In recent years courts have grown much more likely to defer to the decisions of school officials in cases involving school discipline, but the volume of such cases has continued to increase. And Arum and Preiss show that both teachers and students believe that students have much more expansive legal rights than is actually the case. It is no surprise, then, that a national survey conducted in 2004 by Public Agenda found that 82 percent of public school teachers and 77 percent of principals practiced "defensive teaching" in order "to avoid legal challenges."

Is education litigation still on the rise?

The average number of education cases decided each year in state and federal courts has remained fairly stable at almost 7,000 since the 1970s - up from around 1,500 per year in the 1940s. But the overall volume of litigation or the volume in a particular policy area can be a misleading indicator of judicial influence. Where the courts establish clear and enforceable standards, the number of cases filed will fall as compliance increases. And if legislatures or agencies incorporate judicial standards into laws and regulations, the role of the courts will be camouflaged.

That said, our research did identify several policy areas where courts seem to be taking a more hands-off approach. It is well known that federal courts since the 1990s have been withdrawing from active involvement in school desegregation. While the judiciary helped to shape federal special education laws, it now plays a surprisingly limited role in their implementation - in part because of the development of quasi-judicial administrative procedures to channel disputes. In the past few years, state courts have also become much less willing to enter into ongoing supervision of school finance systems.

But this does not mean that the volume or importance of education litigation will decline. In areas such as school choice, student speech, and school discipline, courts are being called upon to resolve controversies at an increasing rate. These areas are distinguished by the combination of ambiguous legal doctrine and constituencies eager to exploit that ambiguity to pursue policy objectives. For example, despite the Supreme Court's 2002 Zelman decision upholding school voucher programs involving religious schools, my own chapter in the book ["School Choice Litigation after Zelman"] shows how ongoing litigation in state courts continues to shape the development of programs providing school choice in both the private and public sectors.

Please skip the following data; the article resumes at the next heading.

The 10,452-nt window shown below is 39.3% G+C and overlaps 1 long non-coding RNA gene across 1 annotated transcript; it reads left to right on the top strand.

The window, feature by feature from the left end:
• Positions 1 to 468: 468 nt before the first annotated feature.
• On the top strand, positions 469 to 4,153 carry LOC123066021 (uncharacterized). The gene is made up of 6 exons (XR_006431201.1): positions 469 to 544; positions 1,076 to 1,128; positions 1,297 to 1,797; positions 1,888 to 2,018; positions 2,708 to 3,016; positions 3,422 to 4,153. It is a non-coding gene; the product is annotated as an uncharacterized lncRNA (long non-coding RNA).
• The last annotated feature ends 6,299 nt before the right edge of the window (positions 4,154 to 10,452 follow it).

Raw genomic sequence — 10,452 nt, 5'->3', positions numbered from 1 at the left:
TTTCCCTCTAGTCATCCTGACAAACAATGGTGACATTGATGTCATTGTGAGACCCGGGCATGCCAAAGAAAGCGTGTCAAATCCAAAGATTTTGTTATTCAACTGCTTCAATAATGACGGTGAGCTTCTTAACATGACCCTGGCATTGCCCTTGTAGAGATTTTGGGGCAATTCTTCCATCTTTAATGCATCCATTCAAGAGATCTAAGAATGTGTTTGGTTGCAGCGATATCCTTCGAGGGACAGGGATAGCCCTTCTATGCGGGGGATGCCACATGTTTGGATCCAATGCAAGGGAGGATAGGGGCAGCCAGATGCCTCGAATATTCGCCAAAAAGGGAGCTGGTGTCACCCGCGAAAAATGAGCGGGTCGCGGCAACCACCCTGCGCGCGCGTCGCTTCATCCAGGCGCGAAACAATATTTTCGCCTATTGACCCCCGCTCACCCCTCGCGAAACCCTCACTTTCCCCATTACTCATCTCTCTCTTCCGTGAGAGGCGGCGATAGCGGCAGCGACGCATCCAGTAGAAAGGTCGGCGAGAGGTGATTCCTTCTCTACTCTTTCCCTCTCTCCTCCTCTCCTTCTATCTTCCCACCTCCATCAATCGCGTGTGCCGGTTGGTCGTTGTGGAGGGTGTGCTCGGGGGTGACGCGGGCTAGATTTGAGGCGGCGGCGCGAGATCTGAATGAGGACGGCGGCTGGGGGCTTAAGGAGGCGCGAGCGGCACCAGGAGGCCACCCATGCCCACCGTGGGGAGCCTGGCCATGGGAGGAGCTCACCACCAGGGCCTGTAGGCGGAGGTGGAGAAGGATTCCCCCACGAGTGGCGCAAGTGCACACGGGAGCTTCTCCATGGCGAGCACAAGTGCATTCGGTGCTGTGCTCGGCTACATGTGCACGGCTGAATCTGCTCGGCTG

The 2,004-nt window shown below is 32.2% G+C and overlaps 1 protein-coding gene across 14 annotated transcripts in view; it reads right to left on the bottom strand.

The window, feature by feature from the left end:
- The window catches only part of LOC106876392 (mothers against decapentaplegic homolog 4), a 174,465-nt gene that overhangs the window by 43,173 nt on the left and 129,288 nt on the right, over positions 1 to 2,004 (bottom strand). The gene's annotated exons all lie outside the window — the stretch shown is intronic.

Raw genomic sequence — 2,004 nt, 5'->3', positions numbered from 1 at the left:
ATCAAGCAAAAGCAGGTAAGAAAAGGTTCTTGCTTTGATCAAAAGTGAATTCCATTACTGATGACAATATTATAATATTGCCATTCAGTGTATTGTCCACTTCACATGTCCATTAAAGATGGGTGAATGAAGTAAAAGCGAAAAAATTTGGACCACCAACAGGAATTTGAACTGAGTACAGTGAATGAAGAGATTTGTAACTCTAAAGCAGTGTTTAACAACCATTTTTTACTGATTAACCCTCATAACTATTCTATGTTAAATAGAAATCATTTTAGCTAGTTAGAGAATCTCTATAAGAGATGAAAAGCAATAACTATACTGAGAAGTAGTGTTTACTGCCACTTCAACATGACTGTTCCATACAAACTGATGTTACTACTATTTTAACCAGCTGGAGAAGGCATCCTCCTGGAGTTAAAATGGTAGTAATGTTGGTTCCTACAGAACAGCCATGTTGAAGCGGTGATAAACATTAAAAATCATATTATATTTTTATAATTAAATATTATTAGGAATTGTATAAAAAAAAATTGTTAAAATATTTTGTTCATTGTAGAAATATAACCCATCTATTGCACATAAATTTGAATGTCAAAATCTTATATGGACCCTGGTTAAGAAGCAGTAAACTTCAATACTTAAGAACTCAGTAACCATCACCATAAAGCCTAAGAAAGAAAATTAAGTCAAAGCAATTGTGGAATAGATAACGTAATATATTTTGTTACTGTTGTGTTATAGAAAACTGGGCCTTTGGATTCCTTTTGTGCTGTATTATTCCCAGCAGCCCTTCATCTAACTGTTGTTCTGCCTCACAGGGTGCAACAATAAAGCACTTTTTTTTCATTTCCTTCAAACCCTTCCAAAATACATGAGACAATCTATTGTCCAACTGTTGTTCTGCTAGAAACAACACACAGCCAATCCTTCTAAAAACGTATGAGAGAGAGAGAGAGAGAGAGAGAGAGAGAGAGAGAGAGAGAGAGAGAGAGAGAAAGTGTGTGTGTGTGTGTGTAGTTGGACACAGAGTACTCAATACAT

What advice does the book offer for policymakers working within the current legal environment?

Perhaps the most concrete advice comes from [American Enterprise Institute's Rick Hess, Ed.M.'90] and [North Carolina State University's] Lance Fusarelli, who studied how (often exaggerated) legal concerns affect the behavior of district superintendents. They argue that most superintendents by training and socialization seek to avoid conflict and that they have few professional incentives to defend school districts vigorously in court even when they are likely to succeed. They operate in "cages of their own design." Superintendents from nontraditional backgrounds, however, appear more inclined to push legal boundaries to advance an agenda of reform. Rather than ask their legal teams whether a policy option is permitted, they incorporate lawyers into their planning process and ask them: How can we use the law to achieve our goals?

And while I'm reluctant to offer advice to judges, we do urge them to be cautious when wading into educational disputes. For example, they should consider whether implementable and effective remedies exist for alleged violations before launching far-reaching reforms. And when they do engage in education policymaking, they should articulate clear standards that minimize legal uncertainty and the need for additional litigation.